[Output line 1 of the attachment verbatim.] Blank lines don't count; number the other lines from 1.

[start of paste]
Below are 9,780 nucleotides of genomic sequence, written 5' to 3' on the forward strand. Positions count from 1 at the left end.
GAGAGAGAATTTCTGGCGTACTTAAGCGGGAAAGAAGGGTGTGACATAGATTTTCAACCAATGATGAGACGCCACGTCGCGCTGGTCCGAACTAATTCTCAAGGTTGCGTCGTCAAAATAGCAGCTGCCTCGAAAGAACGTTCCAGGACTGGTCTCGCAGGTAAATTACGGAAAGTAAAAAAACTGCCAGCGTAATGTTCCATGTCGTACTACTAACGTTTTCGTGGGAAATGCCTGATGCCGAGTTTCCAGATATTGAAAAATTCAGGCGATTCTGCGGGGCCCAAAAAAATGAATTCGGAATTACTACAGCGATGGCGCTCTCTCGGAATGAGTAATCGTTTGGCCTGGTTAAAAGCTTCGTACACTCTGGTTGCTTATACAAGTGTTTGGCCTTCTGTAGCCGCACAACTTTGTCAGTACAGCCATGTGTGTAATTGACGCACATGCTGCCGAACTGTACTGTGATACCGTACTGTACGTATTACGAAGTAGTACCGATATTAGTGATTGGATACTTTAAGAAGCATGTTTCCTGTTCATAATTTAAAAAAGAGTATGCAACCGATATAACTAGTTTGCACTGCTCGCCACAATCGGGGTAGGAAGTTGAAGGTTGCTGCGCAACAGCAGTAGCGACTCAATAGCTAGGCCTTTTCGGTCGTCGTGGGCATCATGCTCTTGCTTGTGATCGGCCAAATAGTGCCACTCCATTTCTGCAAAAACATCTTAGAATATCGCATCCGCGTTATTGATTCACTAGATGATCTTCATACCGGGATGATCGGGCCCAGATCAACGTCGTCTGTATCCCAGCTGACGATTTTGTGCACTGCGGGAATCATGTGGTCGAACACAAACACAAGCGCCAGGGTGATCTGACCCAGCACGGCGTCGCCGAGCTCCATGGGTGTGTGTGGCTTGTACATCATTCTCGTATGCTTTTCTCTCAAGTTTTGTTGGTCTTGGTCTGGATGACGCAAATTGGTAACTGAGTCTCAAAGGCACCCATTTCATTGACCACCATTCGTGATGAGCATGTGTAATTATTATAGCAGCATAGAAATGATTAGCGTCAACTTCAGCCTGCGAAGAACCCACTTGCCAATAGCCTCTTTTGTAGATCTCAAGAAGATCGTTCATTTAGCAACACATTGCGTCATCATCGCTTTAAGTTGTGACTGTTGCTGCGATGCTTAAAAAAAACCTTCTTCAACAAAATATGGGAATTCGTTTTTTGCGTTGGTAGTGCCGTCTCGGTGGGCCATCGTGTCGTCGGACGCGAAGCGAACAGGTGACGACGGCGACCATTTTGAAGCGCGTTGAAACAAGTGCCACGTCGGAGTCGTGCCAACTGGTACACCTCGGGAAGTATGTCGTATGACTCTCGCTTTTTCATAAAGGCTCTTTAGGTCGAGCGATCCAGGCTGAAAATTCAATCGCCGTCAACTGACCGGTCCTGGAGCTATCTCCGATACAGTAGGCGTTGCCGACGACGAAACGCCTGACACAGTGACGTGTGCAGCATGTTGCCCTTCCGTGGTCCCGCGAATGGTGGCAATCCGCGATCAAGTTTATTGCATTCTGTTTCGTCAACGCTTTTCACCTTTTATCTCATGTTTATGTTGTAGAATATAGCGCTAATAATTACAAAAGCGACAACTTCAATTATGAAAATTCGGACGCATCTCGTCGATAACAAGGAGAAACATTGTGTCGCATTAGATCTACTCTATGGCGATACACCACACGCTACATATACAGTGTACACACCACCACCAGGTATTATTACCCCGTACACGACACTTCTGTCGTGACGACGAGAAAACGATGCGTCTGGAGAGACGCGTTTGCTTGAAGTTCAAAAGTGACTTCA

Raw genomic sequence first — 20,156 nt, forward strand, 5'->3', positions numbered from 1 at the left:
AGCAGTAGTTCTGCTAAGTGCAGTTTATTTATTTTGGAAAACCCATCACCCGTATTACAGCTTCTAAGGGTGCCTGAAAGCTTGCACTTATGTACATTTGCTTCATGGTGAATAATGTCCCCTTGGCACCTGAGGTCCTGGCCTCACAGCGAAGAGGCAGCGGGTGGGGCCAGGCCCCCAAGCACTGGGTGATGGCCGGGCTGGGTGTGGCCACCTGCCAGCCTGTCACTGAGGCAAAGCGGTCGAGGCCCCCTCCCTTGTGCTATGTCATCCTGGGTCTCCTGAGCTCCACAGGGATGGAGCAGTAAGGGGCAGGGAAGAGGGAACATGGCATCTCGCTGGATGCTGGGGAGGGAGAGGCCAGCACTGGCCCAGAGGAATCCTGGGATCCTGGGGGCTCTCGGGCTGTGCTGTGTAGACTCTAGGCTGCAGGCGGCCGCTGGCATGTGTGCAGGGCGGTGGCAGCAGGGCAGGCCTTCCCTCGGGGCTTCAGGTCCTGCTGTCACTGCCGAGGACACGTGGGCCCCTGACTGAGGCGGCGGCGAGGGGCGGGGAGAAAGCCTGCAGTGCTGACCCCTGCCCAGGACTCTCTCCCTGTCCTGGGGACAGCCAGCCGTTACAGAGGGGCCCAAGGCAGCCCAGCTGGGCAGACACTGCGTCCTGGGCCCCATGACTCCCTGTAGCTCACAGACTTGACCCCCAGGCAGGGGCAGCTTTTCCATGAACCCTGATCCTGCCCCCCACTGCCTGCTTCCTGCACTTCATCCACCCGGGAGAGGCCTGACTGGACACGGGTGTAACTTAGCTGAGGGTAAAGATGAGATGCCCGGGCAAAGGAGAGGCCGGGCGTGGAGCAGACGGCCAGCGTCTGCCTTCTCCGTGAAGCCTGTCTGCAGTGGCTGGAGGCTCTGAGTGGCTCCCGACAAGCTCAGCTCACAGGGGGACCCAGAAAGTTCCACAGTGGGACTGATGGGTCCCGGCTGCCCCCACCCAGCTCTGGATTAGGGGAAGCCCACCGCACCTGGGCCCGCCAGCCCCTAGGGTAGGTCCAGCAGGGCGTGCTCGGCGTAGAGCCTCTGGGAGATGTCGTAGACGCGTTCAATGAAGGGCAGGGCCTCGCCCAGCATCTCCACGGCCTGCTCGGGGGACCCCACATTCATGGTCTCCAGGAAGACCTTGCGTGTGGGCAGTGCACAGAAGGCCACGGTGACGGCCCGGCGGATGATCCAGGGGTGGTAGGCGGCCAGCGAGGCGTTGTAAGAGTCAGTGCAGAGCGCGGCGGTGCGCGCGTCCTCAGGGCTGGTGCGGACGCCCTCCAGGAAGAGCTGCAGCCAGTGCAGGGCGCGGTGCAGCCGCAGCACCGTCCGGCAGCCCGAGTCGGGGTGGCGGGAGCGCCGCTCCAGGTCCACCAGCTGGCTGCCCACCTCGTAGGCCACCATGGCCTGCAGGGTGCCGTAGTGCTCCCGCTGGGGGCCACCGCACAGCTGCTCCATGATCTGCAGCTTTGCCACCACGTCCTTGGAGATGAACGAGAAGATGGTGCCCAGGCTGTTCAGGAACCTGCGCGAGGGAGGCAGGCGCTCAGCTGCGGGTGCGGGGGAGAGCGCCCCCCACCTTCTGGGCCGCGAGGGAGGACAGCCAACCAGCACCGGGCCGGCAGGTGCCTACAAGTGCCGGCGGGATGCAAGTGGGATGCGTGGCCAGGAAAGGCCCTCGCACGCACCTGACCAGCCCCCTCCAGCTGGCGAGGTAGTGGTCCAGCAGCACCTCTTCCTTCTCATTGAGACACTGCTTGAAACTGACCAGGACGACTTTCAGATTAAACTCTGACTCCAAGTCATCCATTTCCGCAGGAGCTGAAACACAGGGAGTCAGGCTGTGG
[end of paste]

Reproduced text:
Below are 9,780 nucleotides of genomic sequence, written 5' to 3' on the forward strand. Positions count from 1 at the left end.